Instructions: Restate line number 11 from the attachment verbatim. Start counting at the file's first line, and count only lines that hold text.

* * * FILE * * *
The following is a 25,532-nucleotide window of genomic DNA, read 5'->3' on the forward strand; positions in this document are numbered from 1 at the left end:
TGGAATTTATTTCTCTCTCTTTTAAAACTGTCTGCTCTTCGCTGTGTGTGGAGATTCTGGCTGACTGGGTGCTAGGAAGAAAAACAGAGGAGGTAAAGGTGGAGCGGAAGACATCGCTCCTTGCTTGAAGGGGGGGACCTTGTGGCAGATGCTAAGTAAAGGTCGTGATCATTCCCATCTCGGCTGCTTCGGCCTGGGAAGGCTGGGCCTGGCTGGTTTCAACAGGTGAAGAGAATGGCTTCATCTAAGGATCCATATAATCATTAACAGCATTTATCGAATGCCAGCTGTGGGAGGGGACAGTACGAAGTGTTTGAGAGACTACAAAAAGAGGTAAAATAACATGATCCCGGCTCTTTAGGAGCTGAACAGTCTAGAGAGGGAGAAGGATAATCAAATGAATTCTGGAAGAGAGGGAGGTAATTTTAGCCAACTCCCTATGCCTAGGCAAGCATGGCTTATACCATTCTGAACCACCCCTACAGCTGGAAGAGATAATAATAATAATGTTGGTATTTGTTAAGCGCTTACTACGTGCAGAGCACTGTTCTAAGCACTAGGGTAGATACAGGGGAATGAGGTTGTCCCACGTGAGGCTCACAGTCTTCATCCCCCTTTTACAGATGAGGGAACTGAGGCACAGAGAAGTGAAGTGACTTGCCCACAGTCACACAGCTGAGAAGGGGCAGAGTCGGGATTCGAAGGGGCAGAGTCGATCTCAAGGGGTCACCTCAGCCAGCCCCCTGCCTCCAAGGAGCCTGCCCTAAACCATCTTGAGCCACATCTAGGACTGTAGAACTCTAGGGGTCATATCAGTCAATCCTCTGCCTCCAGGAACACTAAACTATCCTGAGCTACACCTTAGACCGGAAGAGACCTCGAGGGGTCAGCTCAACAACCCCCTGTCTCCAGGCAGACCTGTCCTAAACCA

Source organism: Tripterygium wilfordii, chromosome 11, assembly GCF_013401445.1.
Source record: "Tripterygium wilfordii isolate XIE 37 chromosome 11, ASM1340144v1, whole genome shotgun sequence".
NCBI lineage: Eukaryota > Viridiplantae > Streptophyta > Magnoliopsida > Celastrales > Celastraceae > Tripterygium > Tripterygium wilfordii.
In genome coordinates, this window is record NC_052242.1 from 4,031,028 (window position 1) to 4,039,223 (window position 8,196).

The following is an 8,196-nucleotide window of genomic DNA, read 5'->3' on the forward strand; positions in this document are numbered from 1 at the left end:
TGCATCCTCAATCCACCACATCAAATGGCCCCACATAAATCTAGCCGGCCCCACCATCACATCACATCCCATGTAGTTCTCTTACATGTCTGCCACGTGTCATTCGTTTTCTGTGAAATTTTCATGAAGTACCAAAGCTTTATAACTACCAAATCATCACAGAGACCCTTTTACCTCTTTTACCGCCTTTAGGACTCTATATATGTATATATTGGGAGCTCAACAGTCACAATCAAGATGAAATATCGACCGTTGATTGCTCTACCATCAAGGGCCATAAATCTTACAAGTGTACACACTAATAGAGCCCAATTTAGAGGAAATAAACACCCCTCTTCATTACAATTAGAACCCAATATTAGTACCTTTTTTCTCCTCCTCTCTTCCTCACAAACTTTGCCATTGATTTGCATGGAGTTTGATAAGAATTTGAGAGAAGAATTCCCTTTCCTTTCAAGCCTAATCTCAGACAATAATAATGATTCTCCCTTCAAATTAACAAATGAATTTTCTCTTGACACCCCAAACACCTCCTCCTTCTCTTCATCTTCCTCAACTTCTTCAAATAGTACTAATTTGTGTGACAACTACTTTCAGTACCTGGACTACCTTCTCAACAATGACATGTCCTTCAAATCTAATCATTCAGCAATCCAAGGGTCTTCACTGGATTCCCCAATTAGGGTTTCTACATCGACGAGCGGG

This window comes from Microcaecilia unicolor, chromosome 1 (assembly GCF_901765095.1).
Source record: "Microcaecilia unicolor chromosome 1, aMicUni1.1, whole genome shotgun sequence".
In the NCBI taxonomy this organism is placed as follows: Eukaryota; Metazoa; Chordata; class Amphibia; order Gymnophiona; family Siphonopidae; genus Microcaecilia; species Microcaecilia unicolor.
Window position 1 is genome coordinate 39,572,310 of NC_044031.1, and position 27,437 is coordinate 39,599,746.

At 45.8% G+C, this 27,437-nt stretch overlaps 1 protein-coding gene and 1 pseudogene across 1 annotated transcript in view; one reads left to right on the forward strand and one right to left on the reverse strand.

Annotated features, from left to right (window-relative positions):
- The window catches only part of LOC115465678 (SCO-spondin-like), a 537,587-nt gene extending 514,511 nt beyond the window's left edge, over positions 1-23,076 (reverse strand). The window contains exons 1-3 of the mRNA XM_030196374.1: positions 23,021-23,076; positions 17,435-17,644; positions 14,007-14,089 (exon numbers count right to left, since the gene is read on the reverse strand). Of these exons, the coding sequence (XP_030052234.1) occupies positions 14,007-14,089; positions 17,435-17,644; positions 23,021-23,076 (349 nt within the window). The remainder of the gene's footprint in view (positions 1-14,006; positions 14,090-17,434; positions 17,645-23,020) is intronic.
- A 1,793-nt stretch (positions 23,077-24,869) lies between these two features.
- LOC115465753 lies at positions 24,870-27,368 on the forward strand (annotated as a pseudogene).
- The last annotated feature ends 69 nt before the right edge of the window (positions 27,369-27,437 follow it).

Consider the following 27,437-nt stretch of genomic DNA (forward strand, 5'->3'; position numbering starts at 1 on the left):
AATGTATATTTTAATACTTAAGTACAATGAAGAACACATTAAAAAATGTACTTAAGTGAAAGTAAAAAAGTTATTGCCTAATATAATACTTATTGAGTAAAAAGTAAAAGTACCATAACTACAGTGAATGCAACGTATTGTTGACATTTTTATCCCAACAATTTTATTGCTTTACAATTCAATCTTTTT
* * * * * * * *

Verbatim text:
In the NCBI taxonomy this organism is placed as follows: Eukaryota; Metazoa; Chordata; class Amphibia; order Gymnophiona; family Siphonopidae; genus Microcaecilia; species Microcaecilia unicolor.